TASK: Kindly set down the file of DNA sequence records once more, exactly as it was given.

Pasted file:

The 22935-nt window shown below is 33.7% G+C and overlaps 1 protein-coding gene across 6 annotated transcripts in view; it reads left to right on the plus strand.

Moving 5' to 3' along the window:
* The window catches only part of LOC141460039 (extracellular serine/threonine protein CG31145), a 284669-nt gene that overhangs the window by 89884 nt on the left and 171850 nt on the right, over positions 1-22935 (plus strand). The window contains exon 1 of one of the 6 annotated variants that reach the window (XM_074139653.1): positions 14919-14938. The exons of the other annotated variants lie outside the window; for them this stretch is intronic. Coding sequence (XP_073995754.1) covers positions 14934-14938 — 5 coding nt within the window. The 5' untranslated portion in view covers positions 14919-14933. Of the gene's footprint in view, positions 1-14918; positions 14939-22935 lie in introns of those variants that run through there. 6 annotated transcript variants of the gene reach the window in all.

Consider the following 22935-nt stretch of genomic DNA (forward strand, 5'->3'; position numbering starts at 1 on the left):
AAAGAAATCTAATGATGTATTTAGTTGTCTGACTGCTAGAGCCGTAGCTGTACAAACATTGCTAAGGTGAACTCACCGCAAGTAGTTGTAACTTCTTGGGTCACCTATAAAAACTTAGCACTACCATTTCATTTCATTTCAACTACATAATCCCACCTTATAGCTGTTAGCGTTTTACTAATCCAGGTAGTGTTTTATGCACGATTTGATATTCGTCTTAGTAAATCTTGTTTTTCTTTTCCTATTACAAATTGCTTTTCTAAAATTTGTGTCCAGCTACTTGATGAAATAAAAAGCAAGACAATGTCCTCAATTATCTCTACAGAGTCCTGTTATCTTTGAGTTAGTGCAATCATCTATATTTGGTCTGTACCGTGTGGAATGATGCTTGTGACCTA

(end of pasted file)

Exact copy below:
The 22935-nt window shown below is 33.7% G+C and overlaps 1 protein-coding gene across 6 annotated transcripts in view; it reads left to right on the plus strand.

Moving 5' to 3' along the window:
* The window catches only part of LOC141460039 (extracellular serine/threonine protein CG31145), a 284669-nt gene that overhangs the window by 89884 nt on the left and 171850 nt on the right, over positions 1-22935 (plus strand). The window contains exon 1 of one of the 6 annotated variants that reach the window (XM_074139653.1): positions 14919-14938. The exons of the other annotated variants lie outside the window; for them this stretch is intronic. Coding sequence (XP_073995754.1) covers positions 14934-14938 — 5 coding nt within the window. The 5' untranslated portion in view covers positions 14919-14933. Of the gene's footprint in view, positions 1-14918; positions 14939-22935 lie in introns of those variants that run through there. 6 annotated transcript variants of the gene reach the window in all.

Consider the following 22935-nt stretch of genomic DNA (forward strand, 5'->3'; position numbering starts at 1 on the left):
AAAGAAATCTAATGATGTATTTAGTTGTCTGACTGCTAGAGCCGTAGCTGTACAAACATTGCTAAGGTGAACTCACCGCAAGTAGTTGTAACTTCTTGGGTCACCTATAAAAACTTAGCACTACCATTTCATTTCATTTCAACTACATAATCCCACCTTATAGCTGTTAGCGTTTTACTAATCCAGGTAGTGTTTTATGCACGATTTGATATTCGTCTTAGTAAATCTTGTTTTTCTTTTCCTATTACAAATTGCTTTTCTAAAATTTGTGTCCAGCTACTTGATGAAATAAAAAGCAAGACAATGTCCTCAATTATCTCTACAGAGTCCTGTTATCTTTGAGTTAGTGCAATCATCTATATTTGGTCTGTACCGTGTGGAATGATGCTTGTGACCTA